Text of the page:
AndynJ

  • Joined Sep 2010
  • uk
  • Says it as it is. don't like it don't look
Re: Creating hardstanding at a gateway - road scrapings any good?
« Reply #10 on: December 29, 2014, 10:10:10 pm »
Personally we dig out min. 10" put a dutch drain in on the lowest point, put down weed control, we then use a layer of 80mm demolition rubble 7/ton then 40mm dem rubble 7/ton then 40mm stone 14/ton we then use a 20mm chard which is pretty but 22/ton
planings down here are 16 a ton
We hire in a roller for 80 for the week.

claire

  • Joined Oct 2007
  • Falkirk
    • Clairesgarden
    • Facebook
Re: Creating hardstanding at a gateway - road scrapings any good?
« Reply #11 on: December 31, 2014, 07:45:49 am »
I talked to a engineer once about 'road s**t' .. he said its nothing but s**t.. I've seen tracks ruined by people trying to save money and do the cheapest thing... its uneven and unstable.

devonlady

  • Joined Aug 2014
Re: Creating hardstanding at a gateway - road scrapings any good?
« Reply #12 on: December 31, 2014, 08:58:08 am »
My scalpings are still doing well. The dry summer probably helped.

Small Farmer

  • Joined Jan 2012
  • Bedfordshire
Re: Creating hardstanding at a gateway - road scrapings any good?
« Reply #13 on: December 31, 2014, 06:33:49 pm »
I visited a farm near Buckingham a few weeks ago which had installed a number of (grant aided) gateway hard standings.  Each was dug out rather more than a foot, drained, then built on well rammed rubble and finished with 40mm stone much as AndynJ described.  Not cheap but intended to last.
Being certain just means you haven't got all the facts

cloddopper

  • Joined Jun 2013
  • South Wales .Carmarthenshire. SA18
Re: Creating hardstanding at a gateway - road scrapings any good?
« Reply #14 on: December 31, 2014, 08:24:29 pm »
A few years I asked my big bro about gateway accesses for traffic and animals as he has run horses for 50 odd years.

 His advice was make a dug out butterfly shape so a fan shaped wing is either side of the gate excavate it a good 18 inches deep and at least a tractor & trailer back onto the field plus a couple of metres .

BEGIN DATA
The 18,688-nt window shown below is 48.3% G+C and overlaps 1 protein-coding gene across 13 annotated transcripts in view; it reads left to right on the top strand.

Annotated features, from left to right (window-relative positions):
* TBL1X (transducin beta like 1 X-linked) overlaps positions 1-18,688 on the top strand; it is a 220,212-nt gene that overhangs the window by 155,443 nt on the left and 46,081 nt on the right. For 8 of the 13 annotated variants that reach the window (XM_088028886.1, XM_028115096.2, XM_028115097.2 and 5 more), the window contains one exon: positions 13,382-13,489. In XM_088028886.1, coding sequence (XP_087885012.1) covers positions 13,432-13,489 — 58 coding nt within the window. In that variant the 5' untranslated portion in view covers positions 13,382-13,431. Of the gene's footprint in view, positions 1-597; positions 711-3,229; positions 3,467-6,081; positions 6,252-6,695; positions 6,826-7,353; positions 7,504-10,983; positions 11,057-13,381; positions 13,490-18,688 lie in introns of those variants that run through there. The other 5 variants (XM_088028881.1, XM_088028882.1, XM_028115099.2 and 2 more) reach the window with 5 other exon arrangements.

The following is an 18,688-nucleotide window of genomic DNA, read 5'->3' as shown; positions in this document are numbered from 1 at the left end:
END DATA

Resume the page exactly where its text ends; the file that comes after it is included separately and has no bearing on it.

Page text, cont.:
Put Terram or similar or old slit fertilized bags down , inter weave the slit bags if you have enough and lay in some brick rubble to about a foot deep , spend time getting it right . Then run a vibrating plate over it to compact it in a bit,  then top with a foot of the road planings already mentioned & vibrate it down . when finished it should stand at least 4 inches proud of the surrounding ground for reasons of drainage .

 Making it fan shaped either side of the gate allows the animals to approach the gate from any angle without churning it to mud , it also gives them some dry ground if it becomes sopping wet elsewhere.

 I made my farm accesses like this but they were three feet deep as the ground was silt that tended to be a bit live when really wet .  Yes .... it cost a fortune but in the long term was well worth it for the animals and our machinery etc. .

 One last thing that has just come to mind ..
 Hate it or not I suggest you ring up planning and see ( hypothetically of course ) if you need consent or some sort of permit to construct the gate way hard standing . 

I'd hate to learn that you needed one but didn't check and ended up having to excavate it all & return it to as it was plus gaining a fine and a criminal record to boot . Ii have heard of such things ( On TAS  perhaps ?  ?)  wrt new track ways over existing tracks had to have planning permission & set forms of construction .

 Maybe the local authority website has some information in it for you to consider .
« Last Edit: December 31, 2014, 08:39:52 pm by cloddopper »
Strong belief , triggers the mind to find the way ... Dyslexia just makes it that bit more amusing & interesting